*Saudi Arabia and the Arab partners to peace accords with Israel feel the machetes of the Ayatollahs and the Moslem Brotherhood at their throats. They consider Israel as the most reliable “life insurance agent” in the region.  They view Israel as the most effective US force-multiplier in the Middle East, and appreciate Israel’s proven posture of deterrence; flexing its military muscles against Iran’s Ayatollahs in Lebanon, Syria, Iraq and Iran itself and against Palestinian and Hezbollah terrorism. They respect Israel’s unique counter-terrorism intelligence and training capabilities, and its game-changing military and counter-terrorism battle tactics and technologies.

*The Arab view of Israel as a reliable partner on “a rainy day” has been bolstered by Israel’s willingness to defy US pressure, when it comes to Israel’s most critical national security and historic credos (e.g., Iran, Jerusalem and Judea and Samaria).  In addition, Saudi Arabia and Israel’s peace-partners aim to leverage Israel’s good-standing among most Americans – and therefore among most Senators and House Representatives – as a venue to enhance their military, commercial and diplomatic ties with the US.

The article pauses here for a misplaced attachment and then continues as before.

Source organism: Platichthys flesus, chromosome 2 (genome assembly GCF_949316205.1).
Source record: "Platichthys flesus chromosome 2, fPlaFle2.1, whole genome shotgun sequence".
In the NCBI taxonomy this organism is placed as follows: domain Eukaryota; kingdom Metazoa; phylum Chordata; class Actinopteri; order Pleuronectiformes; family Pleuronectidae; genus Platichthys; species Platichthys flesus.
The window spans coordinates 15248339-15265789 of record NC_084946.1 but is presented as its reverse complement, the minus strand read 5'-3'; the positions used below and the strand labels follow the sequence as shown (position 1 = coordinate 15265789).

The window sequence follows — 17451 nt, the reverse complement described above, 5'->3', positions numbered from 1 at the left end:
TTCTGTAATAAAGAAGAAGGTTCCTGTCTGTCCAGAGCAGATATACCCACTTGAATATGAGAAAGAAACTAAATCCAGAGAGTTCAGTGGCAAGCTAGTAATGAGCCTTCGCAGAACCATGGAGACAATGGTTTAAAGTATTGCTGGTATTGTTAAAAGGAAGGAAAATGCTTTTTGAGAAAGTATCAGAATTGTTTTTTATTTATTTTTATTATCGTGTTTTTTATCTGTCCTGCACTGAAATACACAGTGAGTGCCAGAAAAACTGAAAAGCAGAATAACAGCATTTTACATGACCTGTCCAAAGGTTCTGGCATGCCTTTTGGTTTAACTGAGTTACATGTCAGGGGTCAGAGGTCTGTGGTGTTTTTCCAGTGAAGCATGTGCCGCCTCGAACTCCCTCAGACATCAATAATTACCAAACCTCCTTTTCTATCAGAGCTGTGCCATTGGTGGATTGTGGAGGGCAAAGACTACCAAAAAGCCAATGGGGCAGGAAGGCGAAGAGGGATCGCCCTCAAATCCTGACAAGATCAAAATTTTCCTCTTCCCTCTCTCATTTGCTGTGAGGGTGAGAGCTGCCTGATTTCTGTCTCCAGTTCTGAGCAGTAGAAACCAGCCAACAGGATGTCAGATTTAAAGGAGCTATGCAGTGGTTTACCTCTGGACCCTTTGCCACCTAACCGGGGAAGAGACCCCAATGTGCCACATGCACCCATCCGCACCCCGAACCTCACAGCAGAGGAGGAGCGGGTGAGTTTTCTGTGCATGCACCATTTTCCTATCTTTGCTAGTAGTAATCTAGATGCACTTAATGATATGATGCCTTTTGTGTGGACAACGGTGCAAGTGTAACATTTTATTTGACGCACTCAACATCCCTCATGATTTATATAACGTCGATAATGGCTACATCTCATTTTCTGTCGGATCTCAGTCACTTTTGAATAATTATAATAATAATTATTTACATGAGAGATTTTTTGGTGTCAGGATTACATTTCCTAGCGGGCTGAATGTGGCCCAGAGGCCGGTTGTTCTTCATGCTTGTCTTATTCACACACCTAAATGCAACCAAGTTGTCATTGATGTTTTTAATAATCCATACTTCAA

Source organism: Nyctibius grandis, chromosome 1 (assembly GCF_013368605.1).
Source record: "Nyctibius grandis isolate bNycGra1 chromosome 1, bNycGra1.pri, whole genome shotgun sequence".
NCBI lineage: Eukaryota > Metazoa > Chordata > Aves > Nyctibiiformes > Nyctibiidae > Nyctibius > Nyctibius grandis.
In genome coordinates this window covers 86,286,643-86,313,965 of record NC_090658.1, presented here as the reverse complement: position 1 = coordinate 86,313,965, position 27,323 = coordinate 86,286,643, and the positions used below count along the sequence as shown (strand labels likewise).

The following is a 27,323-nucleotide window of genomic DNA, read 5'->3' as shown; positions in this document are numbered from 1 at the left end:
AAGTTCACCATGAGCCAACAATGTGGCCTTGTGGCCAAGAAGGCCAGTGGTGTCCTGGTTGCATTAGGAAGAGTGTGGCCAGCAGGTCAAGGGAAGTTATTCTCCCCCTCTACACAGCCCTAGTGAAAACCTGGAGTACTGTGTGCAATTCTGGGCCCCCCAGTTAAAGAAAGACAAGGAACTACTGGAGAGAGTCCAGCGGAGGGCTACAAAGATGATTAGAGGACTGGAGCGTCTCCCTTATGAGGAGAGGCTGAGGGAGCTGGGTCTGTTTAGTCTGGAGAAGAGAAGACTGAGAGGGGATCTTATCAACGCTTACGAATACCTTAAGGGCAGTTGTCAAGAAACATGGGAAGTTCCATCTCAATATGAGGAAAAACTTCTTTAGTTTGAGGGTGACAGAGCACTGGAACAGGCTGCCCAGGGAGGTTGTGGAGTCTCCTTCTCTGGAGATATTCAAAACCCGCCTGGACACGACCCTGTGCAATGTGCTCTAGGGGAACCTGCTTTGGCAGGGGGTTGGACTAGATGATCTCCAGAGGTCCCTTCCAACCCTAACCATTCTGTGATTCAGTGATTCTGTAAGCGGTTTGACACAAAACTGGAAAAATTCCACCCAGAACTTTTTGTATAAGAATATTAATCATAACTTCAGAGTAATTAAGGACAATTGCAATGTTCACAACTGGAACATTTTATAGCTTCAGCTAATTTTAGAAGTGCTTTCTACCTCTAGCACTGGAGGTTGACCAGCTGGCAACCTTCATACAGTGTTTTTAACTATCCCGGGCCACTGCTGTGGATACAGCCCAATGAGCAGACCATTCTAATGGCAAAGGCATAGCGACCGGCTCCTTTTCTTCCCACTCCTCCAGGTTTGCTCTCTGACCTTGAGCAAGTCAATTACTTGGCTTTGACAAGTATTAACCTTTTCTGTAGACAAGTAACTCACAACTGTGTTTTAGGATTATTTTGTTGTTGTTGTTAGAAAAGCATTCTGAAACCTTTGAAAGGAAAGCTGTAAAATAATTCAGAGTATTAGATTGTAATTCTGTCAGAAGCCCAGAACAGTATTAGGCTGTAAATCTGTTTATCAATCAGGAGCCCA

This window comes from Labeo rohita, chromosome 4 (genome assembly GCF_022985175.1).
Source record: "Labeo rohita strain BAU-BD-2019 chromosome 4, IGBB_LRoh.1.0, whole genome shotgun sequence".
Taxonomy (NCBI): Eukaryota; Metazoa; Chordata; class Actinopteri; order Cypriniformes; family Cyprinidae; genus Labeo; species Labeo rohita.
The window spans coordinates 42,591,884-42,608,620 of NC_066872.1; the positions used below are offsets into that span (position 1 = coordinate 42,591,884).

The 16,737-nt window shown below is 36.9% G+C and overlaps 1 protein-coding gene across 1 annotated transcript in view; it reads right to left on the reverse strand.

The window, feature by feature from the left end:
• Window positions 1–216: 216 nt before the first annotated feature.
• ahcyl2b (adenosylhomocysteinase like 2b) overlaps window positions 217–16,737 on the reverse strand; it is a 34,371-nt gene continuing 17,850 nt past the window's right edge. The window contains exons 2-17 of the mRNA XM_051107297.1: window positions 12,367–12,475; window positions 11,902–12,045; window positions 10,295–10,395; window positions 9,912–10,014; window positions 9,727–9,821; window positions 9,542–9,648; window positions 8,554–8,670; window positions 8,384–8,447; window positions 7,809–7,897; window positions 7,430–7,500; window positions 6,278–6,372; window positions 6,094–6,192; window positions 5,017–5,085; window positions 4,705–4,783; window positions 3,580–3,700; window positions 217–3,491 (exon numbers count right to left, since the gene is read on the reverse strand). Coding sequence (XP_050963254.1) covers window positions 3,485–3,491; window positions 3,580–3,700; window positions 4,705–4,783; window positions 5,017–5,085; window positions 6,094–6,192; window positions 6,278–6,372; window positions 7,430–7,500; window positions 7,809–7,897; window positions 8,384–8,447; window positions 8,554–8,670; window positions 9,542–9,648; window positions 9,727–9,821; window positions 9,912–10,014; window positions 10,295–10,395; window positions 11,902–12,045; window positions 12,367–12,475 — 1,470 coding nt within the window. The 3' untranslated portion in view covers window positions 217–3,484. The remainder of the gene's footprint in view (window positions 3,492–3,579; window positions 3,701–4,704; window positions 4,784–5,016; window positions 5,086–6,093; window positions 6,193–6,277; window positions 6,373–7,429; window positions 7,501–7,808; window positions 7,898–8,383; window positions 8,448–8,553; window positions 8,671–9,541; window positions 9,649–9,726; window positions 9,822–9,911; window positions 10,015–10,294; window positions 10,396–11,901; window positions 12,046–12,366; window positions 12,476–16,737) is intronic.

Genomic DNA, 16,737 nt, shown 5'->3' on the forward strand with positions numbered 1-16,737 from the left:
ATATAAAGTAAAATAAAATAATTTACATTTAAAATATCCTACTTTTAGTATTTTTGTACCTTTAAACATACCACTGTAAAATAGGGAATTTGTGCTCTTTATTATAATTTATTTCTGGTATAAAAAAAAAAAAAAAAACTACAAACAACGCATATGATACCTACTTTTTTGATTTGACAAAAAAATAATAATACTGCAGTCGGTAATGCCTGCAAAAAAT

*Saudi Arabia, the United Arab Emirates and Bahrain are preoccupied with the challenge of economic diversification, realizing that they are overly-reliant on oil and natural gas, which are exposed to price-volatility, depletion and could be replaced by emerging cleaner and more cost-effective energy.

Thus, they consider Israel’s ground-breaking technologies as a most effective vehicle to diversify their economy, create more jobs in non-energy sectors, and establish a base for alternative sources of national income, while bolstering homeland and national security.

*The Abraham Accords – as well as Israel’s peace accords with Egypt and Jordan – and the unprecedented expansion of defense and commercial cooperation between Saudi Arabia and Israel, demonstrate that critical Arab national security interests may supersede fundamental tenets of Islam, such as the 1,400-year-old rejection of any “infidel” sovereignty in “the abode of Islam.”  Moreover, critical national security interests may lead to a dramatic moderation of the (Arab) education system, which is the most authentic reflection of one’s vision and policies.